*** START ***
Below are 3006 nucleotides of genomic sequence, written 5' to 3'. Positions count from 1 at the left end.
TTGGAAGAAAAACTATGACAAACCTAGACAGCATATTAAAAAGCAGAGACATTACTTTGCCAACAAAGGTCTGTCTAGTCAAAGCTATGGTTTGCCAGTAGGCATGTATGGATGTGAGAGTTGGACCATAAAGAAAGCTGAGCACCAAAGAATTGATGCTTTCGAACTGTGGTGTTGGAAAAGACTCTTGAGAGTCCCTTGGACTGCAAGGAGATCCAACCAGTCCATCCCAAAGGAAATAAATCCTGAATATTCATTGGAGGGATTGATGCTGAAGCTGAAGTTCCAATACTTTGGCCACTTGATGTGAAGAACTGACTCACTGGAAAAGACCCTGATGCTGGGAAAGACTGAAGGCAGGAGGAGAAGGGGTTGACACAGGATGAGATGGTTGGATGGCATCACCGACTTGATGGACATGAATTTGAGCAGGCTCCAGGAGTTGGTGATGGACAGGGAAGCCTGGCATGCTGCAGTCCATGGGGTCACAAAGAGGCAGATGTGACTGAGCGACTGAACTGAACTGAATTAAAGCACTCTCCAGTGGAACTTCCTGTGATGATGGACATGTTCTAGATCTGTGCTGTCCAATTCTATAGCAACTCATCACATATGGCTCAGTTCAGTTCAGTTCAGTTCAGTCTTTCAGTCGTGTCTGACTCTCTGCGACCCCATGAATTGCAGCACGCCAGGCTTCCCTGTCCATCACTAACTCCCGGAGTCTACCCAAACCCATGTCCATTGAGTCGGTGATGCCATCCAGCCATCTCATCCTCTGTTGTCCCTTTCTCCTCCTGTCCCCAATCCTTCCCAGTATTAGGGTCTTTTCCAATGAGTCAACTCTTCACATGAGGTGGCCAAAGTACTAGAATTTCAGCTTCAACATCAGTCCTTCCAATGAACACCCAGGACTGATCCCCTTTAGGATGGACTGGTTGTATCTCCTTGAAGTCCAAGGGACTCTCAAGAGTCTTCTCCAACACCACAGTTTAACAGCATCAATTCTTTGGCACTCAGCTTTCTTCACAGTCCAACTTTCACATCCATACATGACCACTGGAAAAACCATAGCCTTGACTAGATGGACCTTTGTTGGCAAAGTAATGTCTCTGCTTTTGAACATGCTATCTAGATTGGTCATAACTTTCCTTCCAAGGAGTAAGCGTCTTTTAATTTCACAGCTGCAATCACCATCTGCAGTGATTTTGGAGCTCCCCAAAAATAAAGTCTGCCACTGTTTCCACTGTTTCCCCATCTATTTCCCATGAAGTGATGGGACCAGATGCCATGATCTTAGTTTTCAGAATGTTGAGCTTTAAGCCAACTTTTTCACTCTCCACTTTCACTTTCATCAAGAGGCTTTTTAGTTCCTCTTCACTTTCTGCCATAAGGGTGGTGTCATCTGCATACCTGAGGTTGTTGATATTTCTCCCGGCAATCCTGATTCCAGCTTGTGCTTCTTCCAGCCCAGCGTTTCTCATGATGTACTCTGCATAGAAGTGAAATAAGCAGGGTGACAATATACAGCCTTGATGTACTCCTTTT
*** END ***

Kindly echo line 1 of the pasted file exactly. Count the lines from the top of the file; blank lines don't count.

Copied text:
Below are 3006 nucleotides of genomic sequence, written 5' to 3'. Positions count from 1 at the left end.